Unilever and Nestle have also continued to include palm oil in their products despite the report from EFSA. However, Ferrero is the only company, to date, mounting such a public defense of their use of palm oil.

Ferrero, a privately owned company, says global sales have been unaffected by the EFSA announcement and are continuing to grow approximately 5 percent per year.11

Health Benefits of Unrefined Palm Oil

It isn't the effects of palm oil that are in question, but rather what happens to the oil during the refining process to remove the color and neutralize the smell. In an unrefined state, palm oil is high in healthy saturated fats and contains a number of nutrients important to your health.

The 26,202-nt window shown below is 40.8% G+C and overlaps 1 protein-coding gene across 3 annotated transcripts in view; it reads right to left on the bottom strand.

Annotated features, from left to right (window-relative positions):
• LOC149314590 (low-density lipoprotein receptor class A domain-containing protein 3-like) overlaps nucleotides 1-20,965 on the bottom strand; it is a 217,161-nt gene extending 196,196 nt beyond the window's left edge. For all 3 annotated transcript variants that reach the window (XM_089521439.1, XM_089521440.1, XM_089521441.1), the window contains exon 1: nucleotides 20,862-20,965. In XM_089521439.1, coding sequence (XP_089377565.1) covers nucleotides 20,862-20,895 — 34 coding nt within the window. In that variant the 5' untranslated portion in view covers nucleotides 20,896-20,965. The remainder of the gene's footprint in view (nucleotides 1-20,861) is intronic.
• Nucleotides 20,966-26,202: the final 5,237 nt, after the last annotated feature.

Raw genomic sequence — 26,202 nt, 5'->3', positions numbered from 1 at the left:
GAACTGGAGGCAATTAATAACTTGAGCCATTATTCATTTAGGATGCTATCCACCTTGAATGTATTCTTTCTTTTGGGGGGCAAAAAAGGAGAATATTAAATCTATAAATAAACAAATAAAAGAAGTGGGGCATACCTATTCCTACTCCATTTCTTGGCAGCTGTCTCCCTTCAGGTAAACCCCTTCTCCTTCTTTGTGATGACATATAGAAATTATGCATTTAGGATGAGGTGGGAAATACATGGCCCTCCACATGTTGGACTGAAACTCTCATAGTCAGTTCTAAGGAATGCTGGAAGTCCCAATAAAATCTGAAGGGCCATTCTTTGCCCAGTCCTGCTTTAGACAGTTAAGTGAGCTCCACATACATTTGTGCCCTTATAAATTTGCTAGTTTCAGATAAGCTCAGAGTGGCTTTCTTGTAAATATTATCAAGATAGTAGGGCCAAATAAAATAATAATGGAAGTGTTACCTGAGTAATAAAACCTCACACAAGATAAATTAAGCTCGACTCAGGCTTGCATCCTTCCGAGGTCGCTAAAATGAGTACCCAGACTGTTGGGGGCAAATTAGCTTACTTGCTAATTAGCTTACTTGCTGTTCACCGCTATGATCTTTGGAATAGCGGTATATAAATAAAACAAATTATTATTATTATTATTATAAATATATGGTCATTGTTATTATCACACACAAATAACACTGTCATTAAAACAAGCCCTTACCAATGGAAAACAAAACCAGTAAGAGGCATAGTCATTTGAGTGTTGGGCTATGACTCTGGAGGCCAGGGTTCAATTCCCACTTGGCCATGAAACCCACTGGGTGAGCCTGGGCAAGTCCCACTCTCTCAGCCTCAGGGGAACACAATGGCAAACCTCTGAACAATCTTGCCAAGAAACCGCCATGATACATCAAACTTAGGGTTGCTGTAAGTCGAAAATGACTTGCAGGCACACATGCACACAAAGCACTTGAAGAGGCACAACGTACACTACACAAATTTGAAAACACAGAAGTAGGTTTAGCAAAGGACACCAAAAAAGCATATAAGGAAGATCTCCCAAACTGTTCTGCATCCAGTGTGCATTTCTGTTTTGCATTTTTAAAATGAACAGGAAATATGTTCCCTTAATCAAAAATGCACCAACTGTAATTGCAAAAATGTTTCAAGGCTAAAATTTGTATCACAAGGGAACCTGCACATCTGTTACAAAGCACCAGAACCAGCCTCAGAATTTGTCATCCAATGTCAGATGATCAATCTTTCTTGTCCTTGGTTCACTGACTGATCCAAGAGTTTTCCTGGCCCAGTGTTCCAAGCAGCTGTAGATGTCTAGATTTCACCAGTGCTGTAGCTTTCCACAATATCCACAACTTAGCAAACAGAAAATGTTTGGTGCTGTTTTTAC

Historical accounts suggest palm oil was a part of the diet of indigenous populations. At present, it has become the second most traded oil crop in the world, after soy, with Malaysia and Indonesia as its main producers.12 In its natural state, palm oil is red. If you find white palm oil it has been refined and stripped of a dense nutrient profile.

Studies have found that unrefined palm oil plays a role in promoting cardiovascular health. In one study published in the British Journal of Biomedical Science, it was reported that despite the high levels of saturated fat in palm oil, the oil did not contribute to atherosclerosis and/or arterial thrombosis.13

Researchers suggested that this is due to the ratio of saturated to unsaturated fats in the oil, as well as its rich nutrient profile.

The tocotrienols found in palm oil support your heart against stress and have a protective property against heart disease. Studies suggest the antioxidant properties in palm oil help prevent various types of cancers including skin, gastrointestinal, lung, breast, prostate and other cancers.